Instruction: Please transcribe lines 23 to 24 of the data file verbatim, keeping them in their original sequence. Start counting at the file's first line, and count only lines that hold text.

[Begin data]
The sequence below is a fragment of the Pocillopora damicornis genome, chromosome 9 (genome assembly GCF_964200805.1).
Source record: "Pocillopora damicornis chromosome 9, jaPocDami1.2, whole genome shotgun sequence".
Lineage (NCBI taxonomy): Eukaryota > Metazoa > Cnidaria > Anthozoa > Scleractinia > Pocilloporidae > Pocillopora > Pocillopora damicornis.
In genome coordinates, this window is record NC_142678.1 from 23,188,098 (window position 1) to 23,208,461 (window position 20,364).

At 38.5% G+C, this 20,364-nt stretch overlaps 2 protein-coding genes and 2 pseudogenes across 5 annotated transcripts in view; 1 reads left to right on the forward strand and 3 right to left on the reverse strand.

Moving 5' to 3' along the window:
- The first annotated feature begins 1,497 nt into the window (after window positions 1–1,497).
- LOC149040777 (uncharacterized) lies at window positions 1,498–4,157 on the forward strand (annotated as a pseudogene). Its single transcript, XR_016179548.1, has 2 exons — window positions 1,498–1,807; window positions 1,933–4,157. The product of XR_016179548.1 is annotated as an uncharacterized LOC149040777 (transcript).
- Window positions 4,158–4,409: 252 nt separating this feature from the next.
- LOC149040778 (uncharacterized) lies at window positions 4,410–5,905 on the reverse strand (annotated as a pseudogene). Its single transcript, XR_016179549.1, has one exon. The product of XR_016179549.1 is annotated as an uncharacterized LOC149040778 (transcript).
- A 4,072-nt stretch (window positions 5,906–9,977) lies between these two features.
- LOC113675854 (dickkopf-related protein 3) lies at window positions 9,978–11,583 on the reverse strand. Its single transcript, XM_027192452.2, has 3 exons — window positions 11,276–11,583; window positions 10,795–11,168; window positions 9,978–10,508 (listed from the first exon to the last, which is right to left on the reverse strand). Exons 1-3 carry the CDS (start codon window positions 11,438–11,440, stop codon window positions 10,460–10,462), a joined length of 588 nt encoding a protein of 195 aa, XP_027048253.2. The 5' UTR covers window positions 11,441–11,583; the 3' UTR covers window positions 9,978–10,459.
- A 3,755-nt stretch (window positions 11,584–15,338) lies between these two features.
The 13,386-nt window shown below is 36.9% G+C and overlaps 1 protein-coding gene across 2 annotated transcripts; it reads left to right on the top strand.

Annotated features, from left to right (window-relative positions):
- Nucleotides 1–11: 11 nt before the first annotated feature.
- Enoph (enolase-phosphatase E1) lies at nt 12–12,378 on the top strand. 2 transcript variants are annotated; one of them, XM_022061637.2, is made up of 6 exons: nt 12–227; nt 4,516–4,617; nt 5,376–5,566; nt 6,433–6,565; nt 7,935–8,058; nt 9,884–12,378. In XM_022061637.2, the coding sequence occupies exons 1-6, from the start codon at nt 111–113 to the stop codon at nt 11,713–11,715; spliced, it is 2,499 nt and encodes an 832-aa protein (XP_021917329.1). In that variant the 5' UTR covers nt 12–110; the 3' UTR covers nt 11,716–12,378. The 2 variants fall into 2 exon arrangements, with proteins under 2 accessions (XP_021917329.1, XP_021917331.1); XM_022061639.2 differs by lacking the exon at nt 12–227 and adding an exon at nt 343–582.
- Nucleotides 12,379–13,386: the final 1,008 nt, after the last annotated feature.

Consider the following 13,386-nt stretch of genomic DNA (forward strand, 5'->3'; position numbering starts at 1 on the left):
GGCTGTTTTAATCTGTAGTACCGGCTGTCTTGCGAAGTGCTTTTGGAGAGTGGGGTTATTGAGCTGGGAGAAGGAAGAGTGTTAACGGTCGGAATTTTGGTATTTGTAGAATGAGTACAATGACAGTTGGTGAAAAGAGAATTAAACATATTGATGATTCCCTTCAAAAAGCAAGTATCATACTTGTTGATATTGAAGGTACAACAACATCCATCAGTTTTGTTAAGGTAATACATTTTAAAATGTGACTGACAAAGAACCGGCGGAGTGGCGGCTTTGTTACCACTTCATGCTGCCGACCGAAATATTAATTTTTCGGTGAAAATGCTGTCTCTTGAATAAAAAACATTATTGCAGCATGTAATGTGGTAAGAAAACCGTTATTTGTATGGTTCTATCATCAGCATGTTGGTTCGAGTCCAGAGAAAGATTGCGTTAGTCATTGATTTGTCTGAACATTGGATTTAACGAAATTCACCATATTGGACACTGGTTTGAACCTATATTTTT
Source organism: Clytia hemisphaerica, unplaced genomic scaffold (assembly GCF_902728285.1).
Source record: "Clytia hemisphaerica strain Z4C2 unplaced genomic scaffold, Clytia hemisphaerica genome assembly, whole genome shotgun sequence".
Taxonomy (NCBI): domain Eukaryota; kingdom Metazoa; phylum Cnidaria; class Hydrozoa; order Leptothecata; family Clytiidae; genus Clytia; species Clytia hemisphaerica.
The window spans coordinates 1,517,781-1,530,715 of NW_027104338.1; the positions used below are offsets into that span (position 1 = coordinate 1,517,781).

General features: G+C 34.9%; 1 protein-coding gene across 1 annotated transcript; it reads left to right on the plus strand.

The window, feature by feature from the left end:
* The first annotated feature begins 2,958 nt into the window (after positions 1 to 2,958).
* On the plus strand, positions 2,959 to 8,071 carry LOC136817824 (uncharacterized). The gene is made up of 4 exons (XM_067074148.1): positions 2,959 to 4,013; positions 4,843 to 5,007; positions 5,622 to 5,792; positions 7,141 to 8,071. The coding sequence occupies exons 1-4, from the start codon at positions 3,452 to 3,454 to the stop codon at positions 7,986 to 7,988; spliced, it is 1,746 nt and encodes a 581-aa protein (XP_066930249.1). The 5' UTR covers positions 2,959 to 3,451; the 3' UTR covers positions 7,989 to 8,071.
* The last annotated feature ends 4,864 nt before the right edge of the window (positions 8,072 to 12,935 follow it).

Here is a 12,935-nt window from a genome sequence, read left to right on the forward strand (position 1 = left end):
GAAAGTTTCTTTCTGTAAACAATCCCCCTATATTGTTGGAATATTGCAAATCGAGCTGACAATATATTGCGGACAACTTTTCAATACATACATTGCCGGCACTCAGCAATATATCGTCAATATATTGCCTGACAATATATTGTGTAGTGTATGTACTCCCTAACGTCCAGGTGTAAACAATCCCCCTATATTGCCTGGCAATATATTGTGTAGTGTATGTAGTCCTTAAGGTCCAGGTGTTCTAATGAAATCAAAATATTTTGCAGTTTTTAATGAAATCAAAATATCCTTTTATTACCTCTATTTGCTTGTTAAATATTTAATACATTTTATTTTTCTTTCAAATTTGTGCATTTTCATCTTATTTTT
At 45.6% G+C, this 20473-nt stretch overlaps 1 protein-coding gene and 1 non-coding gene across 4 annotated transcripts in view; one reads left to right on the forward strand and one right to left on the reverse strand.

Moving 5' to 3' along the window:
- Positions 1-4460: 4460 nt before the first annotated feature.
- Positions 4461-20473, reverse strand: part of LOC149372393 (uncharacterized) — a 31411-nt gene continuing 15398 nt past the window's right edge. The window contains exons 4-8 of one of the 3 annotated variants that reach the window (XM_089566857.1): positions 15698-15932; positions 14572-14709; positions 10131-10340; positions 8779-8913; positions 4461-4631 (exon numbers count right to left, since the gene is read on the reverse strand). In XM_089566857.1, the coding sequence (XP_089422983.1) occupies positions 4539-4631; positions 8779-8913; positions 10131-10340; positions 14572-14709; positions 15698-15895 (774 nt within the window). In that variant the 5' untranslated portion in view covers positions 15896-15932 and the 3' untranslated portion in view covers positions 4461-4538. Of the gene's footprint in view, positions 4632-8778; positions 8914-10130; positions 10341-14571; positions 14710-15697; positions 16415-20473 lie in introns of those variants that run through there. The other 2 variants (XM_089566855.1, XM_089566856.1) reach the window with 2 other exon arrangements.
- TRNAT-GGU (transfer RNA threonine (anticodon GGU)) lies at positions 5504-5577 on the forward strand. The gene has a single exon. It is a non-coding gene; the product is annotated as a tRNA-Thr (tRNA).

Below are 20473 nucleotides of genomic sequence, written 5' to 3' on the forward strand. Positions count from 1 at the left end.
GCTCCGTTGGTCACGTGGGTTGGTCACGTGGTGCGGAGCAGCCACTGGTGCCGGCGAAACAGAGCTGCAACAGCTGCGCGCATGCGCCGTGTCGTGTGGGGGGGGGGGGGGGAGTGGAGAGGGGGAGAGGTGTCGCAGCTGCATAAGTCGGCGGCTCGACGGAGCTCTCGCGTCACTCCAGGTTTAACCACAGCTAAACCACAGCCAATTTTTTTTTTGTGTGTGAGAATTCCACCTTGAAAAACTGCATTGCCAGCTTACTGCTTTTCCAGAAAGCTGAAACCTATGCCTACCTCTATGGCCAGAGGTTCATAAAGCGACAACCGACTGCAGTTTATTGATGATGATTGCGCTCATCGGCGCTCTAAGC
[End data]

Taxonomy (NCBI): domain Eukaryota; kingdom Metazoa; phylum Cnidaria; class Hydrozoa; order Leptothecata; family Clytiidae; genus Clytia; species Clytia hemisphaerica.
The window spans coordinates 1,517,781-1,530,715 of NW_027104338.1; the positions used below are offsets into that span (position 1 = coordinate 1,517,781).